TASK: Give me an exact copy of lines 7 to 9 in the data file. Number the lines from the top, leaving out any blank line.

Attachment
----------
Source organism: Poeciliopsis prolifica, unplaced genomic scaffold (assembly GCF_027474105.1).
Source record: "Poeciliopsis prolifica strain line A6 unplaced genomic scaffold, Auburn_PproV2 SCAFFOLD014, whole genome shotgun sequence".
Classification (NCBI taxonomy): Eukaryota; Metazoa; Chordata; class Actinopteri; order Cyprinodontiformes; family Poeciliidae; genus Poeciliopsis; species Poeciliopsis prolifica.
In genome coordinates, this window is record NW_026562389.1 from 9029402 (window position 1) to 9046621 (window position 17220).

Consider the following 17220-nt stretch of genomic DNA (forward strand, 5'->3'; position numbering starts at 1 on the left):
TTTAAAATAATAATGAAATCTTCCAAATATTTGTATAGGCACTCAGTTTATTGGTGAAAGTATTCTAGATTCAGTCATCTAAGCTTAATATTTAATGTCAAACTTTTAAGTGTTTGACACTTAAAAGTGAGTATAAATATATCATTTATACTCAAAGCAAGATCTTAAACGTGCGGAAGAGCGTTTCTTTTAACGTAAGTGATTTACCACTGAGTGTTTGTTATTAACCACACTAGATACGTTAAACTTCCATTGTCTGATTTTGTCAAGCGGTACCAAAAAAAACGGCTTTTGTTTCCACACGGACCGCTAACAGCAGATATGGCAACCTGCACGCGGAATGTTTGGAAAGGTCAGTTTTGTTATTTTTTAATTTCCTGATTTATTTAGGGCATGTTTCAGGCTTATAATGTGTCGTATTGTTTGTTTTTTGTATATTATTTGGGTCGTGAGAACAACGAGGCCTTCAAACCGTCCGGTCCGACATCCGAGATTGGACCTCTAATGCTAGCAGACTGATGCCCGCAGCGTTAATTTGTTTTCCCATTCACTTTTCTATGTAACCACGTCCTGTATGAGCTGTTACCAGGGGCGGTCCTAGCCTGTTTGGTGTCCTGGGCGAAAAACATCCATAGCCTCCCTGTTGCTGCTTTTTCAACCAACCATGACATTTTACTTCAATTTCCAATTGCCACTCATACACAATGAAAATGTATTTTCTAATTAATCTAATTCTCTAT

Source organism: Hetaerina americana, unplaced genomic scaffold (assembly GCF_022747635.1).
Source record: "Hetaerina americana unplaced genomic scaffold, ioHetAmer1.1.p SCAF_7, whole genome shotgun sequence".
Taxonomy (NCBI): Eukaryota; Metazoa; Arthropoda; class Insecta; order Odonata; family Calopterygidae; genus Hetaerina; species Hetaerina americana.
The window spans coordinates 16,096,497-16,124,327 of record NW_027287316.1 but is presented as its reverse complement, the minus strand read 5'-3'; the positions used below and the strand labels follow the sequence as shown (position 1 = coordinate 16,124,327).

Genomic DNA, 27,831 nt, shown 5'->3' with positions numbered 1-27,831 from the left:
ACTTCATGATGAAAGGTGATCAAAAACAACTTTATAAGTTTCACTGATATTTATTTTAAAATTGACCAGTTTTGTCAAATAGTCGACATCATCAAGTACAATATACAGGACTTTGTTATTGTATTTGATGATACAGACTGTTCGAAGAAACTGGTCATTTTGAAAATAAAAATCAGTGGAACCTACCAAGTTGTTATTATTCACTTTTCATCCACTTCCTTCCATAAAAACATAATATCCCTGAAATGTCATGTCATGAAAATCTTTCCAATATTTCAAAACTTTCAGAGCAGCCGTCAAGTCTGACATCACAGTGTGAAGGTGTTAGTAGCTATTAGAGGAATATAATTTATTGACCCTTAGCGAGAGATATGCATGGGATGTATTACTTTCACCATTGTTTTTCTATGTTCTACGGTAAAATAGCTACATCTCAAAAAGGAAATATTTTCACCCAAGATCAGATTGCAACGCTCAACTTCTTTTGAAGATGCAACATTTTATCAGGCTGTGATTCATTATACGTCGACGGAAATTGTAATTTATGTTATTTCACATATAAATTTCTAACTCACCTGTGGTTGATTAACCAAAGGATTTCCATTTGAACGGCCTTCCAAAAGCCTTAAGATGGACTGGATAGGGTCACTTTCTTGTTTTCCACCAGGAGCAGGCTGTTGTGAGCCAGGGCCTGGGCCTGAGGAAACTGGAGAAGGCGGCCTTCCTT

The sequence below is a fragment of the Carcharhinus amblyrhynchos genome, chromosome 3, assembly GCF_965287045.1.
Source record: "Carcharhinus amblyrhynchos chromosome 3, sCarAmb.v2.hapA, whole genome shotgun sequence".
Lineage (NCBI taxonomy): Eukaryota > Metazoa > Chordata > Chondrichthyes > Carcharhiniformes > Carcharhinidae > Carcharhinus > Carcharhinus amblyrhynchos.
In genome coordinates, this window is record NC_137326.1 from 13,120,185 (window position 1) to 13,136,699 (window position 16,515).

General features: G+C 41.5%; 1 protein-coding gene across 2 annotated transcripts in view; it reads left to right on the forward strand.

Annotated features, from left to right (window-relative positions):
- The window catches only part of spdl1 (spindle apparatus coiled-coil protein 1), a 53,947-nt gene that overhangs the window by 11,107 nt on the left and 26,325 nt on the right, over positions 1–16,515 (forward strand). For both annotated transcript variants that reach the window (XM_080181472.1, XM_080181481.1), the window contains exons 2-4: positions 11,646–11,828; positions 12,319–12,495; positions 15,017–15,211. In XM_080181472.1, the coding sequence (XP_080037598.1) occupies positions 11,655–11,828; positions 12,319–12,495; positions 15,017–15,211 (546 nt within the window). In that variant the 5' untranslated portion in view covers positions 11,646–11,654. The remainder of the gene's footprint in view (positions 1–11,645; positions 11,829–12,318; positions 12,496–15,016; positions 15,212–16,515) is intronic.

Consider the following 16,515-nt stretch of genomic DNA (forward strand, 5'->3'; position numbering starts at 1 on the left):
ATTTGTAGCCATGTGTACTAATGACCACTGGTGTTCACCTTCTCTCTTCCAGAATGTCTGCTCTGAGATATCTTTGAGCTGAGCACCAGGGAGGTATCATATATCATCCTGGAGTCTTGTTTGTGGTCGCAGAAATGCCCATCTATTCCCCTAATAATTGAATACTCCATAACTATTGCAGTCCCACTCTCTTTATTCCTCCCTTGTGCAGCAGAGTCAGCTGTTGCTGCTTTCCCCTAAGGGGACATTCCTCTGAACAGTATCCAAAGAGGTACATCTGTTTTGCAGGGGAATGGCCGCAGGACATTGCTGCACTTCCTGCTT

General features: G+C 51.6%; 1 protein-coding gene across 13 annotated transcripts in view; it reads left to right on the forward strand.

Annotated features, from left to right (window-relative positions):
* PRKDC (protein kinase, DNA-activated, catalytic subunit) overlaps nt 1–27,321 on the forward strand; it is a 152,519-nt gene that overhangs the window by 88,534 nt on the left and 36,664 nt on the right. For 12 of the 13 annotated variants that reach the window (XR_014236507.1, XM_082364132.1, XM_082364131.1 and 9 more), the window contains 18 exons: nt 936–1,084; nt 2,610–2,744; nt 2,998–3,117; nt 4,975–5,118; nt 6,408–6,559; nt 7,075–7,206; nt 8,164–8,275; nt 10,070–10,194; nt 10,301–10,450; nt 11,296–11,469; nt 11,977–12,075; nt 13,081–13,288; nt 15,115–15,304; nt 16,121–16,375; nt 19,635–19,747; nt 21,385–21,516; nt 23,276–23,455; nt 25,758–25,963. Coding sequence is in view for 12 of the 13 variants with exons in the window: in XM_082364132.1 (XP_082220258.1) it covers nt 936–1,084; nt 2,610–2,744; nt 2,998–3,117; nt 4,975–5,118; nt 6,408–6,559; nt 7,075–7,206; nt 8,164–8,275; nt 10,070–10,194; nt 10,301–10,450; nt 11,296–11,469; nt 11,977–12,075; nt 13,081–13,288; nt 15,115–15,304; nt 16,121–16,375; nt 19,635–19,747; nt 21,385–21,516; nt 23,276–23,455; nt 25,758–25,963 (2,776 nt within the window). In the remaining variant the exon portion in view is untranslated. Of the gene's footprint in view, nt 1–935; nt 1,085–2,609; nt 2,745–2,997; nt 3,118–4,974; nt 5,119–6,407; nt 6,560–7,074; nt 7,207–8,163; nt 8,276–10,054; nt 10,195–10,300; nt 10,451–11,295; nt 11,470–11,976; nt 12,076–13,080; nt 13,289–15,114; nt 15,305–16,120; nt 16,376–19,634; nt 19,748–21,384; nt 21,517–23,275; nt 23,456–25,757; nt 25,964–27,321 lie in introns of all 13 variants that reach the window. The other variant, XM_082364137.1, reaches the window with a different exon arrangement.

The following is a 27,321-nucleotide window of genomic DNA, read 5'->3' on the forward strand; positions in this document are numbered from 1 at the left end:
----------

Source organism: Hetaerina americana, unplaced genomic scaffold (assembly GCF_022747635.1).
Source record: "Hetaerina americana unplaced genomic scaffold, ioHetAmer1.1.p SCAF_7, whole genome shotgun sequence".
Taxonomy (NCBI): Eukaryota; Metazoa; Arthropoda; class Insecta; order Odonata; family Calopterygidae; genus Hetaerina; species Hetaerina americana.